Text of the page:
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Hi Folks, One of the primary reasons I have not switched to Linux is the lack of accounting and tax software for home user. After about six years of waiting ...
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  1. #1
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    Accounting and Tax Applications


    Hi Folks,

    One of the primary reasons I have not switched to Linux is the lack of accounting and tax software for home user. After about six years of waiting there appears to be some hope.

    GnuCash appears to handle most of the accounting needs of a home user but I'm skeptical how well it handles on-line banking (uploading and downloading transactions to/from a bank account) with Bank of America for example. I do not want to code, convert or otherwise jump through hoops to get on-line banking to work with GnuCash. I can not find much documentation on on-line banking capabilities. I would like to hear how well GnuCash handles on-line banking.

    Tax software for Linux appears to be the road block that will prevent me from moving to Linux. TaxCut and TurboTax are not supported for Linux and I have contacted the vendors requesting a port but no response. Is there any tax software like TaxCut or TurboTax for Linux. Here again, I do not want to code, convert, rely on other software (wine, codeweaver, etc) to make TaxCut or TurboTax software to work on Linux. I would prefer a tax application specifically written for Linux that will file on-line with the IRS and state tax administration.

    To much to ask Linux to do? Well folks, these applications have existed for the Microsoft operating systems for many years and has been a major reason for me and friends not to make a serious move to Linux.

    I would love to move entirely to Linux but have to settle on a hack of a dual boot machine or more than one workstation that take up space and kilowatts to run. Why? Because I depend on accounting and tax software that linux does not offer.

    Frustrated wanna-be Linux user.

  2. #2
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    Two years after Bill made the initial post in this thread, finding a good bookeeping and accounting program that runs under Linux may still be a proglem. I recently wrote in another thread:

    "Now, if only there were a good Linux replacement for Quickbooks (which is in the pay of the evil empire, I think)."

    John Calhoun replied:

    "I know what you mean. We're running QuickBooks 2000 Pro under Win4Lin, and that's the only app for us that there is no Linux equivalent. There are many Linux book keeping programs, but we found most to be unsatisfactory in business, and only one or two offer payroll services. What I wouldn't give if someone were to make a QuickBooks clone for Linux using, or at least able to accommodate, the .QBW file extension."

    Can anyone enlighten us?

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    Just Joined! vdicarlo's Avatar
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    I haven't tried it yet, but just found an application called SQL Ledger at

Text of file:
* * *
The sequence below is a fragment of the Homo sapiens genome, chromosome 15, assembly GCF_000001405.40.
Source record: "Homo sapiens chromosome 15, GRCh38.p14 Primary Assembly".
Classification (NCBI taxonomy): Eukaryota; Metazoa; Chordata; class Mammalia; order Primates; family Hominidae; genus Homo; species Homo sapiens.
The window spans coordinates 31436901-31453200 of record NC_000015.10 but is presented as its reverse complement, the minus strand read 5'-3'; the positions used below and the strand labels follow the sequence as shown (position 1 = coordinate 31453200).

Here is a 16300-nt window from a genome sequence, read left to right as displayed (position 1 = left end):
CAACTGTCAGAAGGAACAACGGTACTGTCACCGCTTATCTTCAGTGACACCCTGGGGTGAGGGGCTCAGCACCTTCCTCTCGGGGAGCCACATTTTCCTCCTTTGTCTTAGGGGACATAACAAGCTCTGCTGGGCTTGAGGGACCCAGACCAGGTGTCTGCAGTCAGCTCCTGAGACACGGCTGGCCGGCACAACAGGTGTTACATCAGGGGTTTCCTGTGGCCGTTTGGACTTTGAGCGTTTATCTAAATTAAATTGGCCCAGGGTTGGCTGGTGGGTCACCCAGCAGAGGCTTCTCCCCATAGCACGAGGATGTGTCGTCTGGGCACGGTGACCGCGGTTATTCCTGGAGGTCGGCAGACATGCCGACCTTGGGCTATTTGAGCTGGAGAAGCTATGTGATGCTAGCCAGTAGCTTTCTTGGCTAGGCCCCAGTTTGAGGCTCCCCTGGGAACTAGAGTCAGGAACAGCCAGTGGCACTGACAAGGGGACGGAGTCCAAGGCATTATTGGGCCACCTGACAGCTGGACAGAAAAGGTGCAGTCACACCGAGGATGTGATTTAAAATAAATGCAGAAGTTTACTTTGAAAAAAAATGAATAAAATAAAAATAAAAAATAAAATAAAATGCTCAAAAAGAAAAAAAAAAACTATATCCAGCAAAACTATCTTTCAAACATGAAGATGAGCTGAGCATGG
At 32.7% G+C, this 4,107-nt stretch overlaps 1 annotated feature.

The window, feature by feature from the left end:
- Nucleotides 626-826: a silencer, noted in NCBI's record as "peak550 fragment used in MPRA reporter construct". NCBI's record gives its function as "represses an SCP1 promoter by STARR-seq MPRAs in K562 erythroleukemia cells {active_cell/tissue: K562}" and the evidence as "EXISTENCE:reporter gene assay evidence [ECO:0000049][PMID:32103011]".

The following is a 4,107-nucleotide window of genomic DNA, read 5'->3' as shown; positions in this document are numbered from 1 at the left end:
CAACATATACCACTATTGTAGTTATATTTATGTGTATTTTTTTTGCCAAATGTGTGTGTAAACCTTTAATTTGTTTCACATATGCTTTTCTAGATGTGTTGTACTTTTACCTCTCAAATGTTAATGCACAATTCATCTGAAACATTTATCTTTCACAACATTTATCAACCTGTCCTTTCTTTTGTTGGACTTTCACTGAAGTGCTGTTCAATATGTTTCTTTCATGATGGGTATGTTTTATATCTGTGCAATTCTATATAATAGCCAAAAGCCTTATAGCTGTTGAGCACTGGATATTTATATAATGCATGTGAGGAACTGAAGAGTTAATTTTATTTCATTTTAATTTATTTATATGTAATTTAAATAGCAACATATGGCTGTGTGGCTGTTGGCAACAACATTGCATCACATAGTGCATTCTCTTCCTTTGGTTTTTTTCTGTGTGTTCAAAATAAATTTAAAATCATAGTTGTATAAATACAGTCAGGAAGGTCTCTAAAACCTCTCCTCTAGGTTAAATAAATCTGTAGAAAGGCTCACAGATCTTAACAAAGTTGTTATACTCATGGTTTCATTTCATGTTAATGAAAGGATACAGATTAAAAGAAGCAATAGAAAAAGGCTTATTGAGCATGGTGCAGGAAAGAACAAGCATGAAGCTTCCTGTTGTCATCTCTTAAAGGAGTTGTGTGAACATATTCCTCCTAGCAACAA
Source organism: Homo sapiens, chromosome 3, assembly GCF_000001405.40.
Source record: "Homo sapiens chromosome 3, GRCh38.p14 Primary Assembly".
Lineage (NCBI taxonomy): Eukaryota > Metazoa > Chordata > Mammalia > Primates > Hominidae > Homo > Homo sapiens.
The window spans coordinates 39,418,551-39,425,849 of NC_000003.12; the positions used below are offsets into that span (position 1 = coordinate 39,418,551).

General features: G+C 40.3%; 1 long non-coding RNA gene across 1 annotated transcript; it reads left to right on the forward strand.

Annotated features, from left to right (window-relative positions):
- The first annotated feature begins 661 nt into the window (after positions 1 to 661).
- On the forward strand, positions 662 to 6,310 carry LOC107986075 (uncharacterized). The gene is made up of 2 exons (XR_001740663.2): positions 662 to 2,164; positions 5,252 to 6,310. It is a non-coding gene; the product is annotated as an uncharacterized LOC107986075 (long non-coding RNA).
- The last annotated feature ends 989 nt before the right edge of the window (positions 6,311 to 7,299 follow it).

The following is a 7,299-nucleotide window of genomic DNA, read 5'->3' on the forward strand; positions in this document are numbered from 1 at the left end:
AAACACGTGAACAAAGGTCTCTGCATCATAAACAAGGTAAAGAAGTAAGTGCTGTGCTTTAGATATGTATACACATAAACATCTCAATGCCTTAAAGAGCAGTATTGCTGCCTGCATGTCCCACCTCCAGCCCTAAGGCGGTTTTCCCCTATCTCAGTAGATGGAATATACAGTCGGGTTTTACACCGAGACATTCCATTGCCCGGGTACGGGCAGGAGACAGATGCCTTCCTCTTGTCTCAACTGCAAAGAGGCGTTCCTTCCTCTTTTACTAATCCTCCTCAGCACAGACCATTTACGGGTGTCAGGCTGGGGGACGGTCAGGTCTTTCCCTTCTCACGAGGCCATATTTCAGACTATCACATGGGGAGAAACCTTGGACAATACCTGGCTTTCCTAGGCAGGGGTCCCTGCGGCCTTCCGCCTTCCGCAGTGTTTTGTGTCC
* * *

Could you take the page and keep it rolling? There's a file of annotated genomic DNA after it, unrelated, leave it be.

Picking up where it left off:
http://www.sql-ledger.org/

    Someone who was using it recommended it on another group a couple of years ago.

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    Check out this article in Linux Journal on SQL Ledger:

    http://www.linuxjournal.com/article/7290

    Looks like it may be the answer to my prayers.

    I'm submitting it to the extremely helpful table of equivalents at

    http://linuxshop.ru/linuxbegin/win-l...table.shtml#41

  5. #5
    Just Joined! vdicarlo's Avatar
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    Then there's GNUcash:

    http://www.gnucash.org/

  6. #6
    Just Joined! vdicarlo's Avatar
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    And Kmymoney (for KDE users):

    http://gnuman.com/programs/kmymoney.html

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    Thank you for the information.

    I still haven't switched to Linux because the available accounting software for Linux doesn't upload and download transactions to my bank. This is a very basic function that Quicken has had for years. Please correct me if I'm wrong with a link to a reference.

    I still don't see tax software for Linux that will upload 1040 tax form to the IRS like TaxCut or TurboTax. Yet another reason I haven't switched to Linux.

  8. #8
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    ONE POST! Posting more than once in a row like that is really annoying.

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    Hello,
    I just wanted to say that I have been using GNU Cash in my business for many years now, and it works well. It integrates with my Bank of America online banking, it exports to TurboTax Online, and there's really nothing I can complain about.

  10. #10
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    As akohler mentioned, there is TurboTax Online. I doubt we'll see a native version of TurboTax for Linux anytime soon, but at least the web version allows us to get it done from Linux.

    There are some QuickBooks alternatives. These include MyBooks Professional, Quasar Accounting, and TurboCASH,

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